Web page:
How binge-watching and cliffhangers affect your mind and sleep

Woman binge-watching TV in bedroom. (Getty Images)
What TV show did you last binge? (Getty Images)

From Bridgerton to Love Island, it's no secret there's been some pretty addictive TV out as of late. Over four fifths (82%) of Brits find it frustrating waiting for the next episode of something, while 59% prefer to watch TV on demand rather than live, according to a new study from ScS.

But while we may be absentmindedly living in a culture of binge-watching – albeit shaken up slightly with staggered releases (though this still typically allows for many hours in one go) – what effect is this having on our wellbeing?

Here, psychologist Laura Geige and sleep expert and founder of The Sleep Site Dave Gibson, as well as psychiatrist at Delamere (an addiction rehab centre) Dr Catherine Carney, share what you need to know. Plus, how to still enjoy watching the TV you love, which can help to release stress, in a mindful way.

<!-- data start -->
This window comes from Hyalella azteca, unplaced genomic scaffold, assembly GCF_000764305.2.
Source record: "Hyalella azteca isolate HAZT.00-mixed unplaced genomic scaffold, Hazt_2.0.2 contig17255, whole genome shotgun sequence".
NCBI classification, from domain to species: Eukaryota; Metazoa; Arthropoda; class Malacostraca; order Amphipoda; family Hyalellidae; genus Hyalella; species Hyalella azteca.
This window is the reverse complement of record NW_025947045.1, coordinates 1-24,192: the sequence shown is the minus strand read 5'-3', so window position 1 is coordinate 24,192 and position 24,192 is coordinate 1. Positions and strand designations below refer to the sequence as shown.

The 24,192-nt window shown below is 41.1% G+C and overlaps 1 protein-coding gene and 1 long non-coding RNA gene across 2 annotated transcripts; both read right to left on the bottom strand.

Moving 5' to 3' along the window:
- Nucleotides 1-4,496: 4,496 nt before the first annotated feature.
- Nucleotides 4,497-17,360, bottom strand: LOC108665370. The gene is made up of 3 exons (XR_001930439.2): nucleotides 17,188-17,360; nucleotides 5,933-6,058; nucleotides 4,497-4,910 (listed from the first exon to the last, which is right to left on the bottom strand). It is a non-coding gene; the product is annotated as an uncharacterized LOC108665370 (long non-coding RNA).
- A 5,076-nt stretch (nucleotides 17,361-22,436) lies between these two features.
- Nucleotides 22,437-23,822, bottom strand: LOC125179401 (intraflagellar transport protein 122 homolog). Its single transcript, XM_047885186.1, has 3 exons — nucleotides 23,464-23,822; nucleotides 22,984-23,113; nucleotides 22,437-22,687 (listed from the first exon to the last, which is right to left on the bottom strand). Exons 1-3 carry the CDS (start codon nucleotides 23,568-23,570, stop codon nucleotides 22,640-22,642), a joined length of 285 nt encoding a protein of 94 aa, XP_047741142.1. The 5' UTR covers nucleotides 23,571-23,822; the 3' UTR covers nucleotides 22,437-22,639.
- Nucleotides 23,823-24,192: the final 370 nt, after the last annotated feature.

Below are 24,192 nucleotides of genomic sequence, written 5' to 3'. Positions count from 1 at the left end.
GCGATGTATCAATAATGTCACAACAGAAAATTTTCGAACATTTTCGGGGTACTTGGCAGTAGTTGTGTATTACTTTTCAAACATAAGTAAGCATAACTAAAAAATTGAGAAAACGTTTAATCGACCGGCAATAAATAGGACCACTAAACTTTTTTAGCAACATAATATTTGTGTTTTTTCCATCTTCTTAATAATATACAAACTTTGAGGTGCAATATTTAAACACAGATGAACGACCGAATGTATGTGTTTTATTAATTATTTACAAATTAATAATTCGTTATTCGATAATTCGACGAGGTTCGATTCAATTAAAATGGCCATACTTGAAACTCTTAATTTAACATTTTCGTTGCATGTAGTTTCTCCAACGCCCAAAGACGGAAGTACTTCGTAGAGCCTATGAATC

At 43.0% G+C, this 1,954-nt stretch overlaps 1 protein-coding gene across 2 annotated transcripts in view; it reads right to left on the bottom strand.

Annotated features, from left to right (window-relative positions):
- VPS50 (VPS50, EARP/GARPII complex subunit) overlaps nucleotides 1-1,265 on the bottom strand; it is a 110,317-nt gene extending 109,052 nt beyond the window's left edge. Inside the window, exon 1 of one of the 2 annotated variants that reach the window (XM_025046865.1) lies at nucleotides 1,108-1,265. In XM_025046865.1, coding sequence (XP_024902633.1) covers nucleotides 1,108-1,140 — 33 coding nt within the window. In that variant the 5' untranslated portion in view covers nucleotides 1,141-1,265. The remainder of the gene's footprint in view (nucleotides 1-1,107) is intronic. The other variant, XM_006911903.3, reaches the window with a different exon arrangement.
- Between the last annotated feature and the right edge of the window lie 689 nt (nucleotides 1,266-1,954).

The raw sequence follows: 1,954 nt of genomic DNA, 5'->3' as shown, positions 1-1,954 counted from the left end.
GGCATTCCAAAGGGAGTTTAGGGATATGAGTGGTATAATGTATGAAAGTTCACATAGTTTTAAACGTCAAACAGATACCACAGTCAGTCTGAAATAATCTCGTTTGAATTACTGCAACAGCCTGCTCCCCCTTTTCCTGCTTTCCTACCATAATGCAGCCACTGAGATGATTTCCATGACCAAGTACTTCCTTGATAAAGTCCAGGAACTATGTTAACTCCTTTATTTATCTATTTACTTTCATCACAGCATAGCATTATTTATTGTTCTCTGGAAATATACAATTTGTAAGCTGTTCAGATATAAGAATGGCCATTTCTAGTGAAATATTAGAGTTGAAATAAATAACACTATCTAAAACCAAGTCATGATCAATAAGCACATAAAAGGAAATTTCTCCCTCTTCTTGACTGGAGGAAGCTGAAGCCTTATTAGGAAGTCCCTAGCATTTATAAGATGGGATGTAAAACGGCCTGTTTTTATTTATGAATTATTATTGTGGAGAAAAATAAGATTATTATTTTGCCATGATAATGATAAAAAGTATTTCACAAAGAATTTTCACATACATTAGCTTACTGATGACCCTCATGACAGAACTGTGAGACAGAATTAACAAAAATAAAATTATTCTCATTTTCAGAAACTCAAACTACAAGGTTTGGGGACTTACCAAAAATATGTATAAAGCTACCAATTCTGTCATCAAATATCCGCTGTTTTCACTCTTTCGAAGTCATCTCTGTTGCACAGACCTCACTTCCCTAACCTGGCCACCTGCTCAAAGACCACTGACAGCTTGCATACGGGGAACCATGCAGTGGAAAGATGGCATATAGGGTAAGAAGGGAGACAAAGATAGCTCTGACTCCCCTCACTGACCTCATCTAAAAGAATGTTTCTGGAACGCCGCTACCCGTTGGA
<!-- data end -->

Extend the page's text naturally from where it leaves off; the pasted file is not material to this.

An Anglo-Caribbean man is concentrating on watching an unseen TV as he also reaches for a potato chip in a bowl on the coffee table in a modern living room
There's some great TV out, but we need to think about how we consume it. (Getty Images)

"Binge-watching can have complex effects on mental health and sleep," says Geige. "While it provides escapism and entertainment, prolonged viewing can disrupt circadian rhythms and increase feelings of guilt or anxiety due to time displacement from other responsibilities.

"The accessibility of entire seasons in one sitting fosters an expectation of instant gratification, potentially contributing to reduced patience and attention spans in daily life."

Gibson agrees, particularly when binge-watching is 'unplanned'. "When we watch more TV than intended, it can lead to a sense of losing control, which can affect our mental wellbeing. Psychologically, there is a significant difference between choosing to spend a certain amount of time on an activity and losing track of time due to the compelling nature of a TV series

"Additionally, the extended screen time often reduces the amount of sleep we get, leading to sleep deprivation."

Dr Carney points out COVID lockdowns made binge-watching more 'acceptable'. "While binge-watching TV shows does not immediately cause alarm bells, compared to phone usage, it can silently become detrimental to your mental health," says the psychiatrist.

"New research found a significant and positive connection between people who regularly binge-watched TV and psychological problems, such as with increased levels of loneliness, anxiety, depression, stress and insomnia. And it is a vicious circle. The more lonely and depressed you are, the more likely you are to binge-watch TV."